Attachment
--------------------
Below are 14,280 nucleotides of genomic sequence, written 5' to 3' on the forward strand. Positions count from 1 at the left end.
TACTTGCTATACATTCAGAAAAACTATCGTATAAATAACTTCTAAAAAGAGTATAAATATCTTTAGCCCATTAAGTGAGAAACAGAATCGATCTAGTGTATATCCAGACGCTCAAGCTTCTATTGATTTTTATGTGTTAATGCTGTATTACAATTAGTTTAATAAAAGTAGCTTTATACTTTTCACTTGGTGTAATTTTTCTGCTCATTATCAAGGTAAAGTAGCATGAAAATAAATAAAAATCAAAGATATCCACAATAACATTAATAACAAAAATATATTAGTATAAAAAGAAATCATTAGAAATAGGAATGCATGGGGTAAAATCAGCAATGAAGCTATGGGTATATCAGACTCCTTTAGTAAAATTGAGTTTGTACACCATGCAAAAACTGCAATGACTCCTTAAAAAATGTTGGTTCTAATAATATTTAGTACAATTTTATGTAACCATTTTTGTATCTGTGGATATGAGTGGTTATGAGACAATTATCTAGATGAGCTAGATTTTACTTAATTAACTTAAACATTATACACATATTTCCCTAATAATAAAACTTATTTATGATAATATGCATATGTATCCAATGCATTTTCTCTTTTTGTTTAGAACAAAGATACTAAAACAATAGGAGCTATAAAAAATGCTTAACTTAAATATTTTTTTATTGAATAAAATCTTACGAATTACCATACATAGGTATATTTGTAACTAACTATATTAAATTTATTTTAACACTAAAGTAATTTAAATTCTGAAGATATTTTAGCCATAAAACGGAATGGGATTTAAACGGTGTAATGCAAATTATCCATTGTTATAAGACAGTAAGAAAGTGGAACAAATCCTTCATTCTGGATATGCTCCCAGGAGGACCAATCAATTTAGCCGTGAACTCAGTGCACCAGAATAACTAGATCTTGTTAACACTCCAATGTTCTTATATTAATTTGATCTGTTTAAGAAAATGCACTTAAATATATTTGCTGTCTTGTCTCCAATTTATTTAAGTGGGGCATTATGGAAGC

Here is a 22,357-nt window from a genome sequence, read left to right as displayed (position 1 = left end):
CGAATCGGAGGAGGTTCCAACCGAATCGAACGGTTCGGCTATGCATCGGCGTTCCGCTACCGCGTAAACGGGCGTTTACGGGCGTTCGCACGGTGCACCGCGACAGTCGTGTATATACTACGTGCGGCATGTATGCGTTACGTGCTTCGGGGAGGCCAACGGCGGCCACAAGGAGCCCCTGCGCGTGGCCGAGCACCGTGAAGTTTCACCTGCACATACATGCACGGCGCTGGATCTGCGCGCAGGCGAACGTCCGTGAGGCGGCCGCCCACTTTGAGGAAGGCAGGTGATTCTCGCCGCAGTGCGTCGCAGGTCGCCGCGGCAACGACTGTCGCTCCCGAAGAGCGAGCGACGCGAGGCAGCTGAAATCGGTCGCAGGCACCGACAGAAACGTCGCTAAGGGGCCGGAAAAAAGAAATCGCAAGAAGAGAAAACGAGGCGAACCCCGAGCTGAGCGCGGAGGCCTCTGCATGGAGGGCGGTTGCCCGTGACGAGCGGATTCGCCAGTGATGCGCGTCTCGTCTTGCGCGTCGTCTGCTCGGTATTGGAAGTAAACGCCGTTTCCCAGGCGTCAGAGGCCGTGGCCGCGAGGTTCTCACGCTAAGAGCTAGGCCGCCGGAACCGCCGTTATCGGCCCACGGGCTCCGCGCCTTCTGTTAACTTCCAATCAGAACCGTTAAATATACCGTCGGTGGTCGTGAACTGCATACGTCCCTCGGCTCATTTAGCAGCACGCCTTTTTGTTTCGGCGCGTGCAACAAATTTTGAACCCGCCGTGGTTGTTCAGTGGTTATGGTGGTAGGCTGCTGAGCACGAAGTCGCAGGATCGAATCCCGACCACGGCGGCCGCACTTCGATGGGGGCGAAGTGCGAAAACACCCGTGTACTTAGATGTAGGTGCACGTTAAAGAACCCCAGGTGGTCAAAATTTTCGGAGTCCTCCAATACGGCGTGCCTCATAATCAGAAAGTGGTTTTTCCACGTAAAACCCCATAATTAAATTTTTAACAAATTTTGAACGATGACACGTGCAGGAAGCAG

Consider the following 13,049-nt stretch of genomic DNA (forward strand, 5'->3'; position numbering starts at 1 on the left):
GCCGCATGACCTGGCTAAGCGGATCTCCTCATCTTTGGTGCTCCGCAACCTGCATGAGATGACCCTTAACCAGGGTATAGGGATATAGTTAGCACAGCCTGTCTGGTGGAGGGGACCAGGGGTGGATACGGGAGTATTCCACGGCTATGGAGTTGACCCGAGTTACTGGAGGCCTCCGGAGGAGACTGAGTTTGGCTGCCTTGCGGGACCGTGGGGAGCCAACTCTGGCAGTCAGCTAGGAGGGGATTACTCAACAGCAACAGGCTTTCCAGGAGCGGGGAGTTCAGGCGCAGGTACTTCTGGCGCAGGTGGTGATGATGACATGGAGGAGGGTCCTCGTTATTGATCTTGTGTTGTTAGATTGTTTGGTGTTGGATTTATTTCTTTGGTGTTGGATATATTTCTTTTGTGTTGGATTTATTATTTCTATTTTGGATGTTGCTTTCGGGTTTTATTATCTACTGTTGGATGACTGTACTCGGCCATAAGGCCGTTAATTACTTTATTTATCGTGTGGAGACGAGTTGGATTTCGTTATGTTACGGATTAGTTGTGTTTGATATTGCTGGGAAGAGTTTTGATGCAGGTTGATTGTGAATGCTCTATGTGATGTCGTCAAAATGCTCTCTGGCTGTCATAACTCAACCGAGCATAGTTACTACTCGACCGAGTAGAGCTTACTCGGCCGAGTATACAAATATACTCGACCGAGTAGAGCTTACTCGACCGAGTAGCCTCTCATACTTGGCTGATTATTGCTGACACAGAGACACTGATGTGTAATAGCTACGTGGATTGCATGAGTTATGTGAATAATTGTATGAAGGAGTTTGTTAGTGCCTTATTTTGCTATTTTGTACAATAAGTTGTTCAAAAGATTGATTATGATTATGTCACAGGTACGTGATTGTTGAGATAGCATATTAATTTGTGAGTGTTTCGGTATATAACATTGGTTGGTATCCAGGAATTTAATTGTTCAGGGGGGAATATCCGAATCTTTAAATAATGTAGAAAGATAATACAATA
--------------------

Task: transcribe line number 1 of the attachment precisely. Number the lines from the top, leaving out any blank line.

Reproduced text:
Below are 14,280 nucleotides of genomic sequence, written 5' to 3' on the forward strand. Positions count from 1 at the left end.